After Missoula talk, kids’ climate change suit against U.S. headed to trial
(Courthouse News Service) Two dozen kids who claim the federal government knowingly created climate change have cleared the final barrier to trial: the U.S. Supreme Court on Monday refused to intervene, calling the government’s request for a stay of the trial “premature.”
One of those kids, Nathan Baring, spoke on the topic in Missoula in February.
The order signals the end of a flurry of attempts by the government to get the case tossed out ahead of trial, which is set to begin Oct. 29. The kids sued the government in 2015, claiming it knowingly created climate change by ignoring a century of its own science in favor of policies and subsidies that propelled the fossil fuel industry.
Since then, the kids’ lawyer, Julia Olson, executive director of Our Children’s Trust, has filed detailed briefs describing what she claims are the government’s deliberate actions to destabilize the global climate. Olson argues climate change has caused her clients specific harms in the present – health problems like asthma and anxiety as well as threatening their housing security, as in the case of one Florida teen displaced by a hurricane.
But she also argues a novel legal theory: that the government’s actions violate her clients’ right to a habitable climate. Baring offered similar sentiments while in Missoula.
"The U.S. government is an active player in this,” Baring said. “They’re not sitting on the sidelines. We’re not suing for inaction, but rather for the government’s actions in promoting the climate crisis.”
The government has argued variously that the Constitution guarantees no such right, that the case should be tossed out because it threatens the separation of powers by asking a judge to decide national climate policy and, most recently, that the case is moot because climate change has progressed past the point where U.S. actions alone could avert global disaster.
U.S. District Judge Ann Aiken bought none of it, insisting that the case would go to trial. The government lost two appeals to the Ninth Circuit before being shot down by the Supreme Court.
Another difficulty for the government is the history of its own briefs in the case, which was filed during the Obama administration. Barely two weeks before President Donald Trump took office, Obama’s Justice Department filed a reply to the kids’ lawsuit acknowledging in alarming detail the degree to which climate change has progressed, the calamitous threat it poses to current and future generations and some of the government’s role in causing the situation.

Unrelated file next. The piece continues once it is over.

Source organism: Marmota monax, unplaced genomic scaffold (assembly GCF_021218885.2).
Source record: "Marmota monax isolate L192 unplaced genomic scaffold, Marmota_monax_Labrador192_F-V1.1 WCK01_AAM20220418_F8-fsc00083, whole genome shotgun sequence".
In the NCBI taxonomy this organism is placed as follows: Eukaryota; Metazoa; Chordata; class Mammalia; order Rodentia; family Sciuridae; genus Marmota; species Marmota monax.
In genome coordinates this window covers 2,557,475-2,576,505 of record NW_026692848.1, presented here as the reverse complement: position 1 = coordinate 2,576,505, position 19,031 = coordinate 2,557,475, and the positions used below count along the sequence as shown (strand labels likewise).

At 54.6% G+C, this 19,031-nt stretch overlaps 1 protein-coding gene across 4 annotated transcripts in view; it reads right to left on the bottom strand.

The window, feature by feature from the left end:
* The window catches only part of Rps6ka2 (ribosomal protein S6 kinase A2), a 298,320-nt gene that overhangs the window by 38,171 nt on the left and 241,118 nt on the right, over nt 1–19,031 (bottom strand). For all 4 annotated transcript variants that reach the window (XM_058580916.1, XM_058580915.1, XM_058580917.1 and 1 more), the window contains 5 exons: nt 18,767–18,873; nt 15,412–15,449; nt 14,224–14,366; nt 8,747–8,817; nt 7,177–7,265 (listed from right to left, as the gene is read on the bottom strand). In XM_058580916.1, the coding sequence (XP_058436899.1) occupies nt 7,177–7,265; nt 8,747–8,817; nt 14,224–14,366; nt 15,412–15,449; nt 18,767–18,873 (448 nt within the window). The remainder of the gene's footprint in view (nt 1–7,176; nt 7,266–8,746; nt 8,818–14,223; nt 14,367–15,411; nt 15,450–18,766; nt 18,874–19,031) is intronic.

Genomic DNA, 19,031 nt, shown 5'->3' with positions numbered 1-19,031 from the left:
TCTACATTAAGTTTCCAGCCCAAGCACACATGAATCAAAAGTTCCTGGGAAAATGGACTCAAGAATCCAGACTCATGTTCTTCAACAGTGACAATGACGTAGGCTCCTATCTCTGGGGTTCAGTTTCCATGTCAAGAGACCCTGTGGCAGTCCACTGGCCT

Attorneys who took over the case after Trump took office couldn’t erase that document trail. So they may end up trying to defend a document that paints a devastatingly bleak environmental future and acknowledges the government has known for decades that it was making the situation worse. Or they could try presenting evidence in the rigorous environment of a federal courtroom that climate change either does not exist or is not caused by humans.
While government attorneys may not be celebrating the ruling, the kids – like Jacob L., a 21-year-old plaintiff whose southern Oregon hometown is currently engulfed in smoke from the raging and deadly Carr Fire burning in Northern California – are pretty pleased.
“I am so grateful that the Supreme Court has recognized the importance of this trial and allowed our case to proceed,” Jacob L. said Monday. “The scientific evidence linking the U.S. government’s actions and policies to climate change impacts like wildfire and droughts that harm us youth must be presented before our country’s justice system in its entirety to ensure that our rights may be protected.”
Olson, the kids’ attorney, said Monday that the Supreme Court’s ruling “should give young people courage and hope.”
She added: “We look forward to presenting the scientific evidence of the harms and dangers these children face as a result of the actions their government has taken to cause the climate crisis.”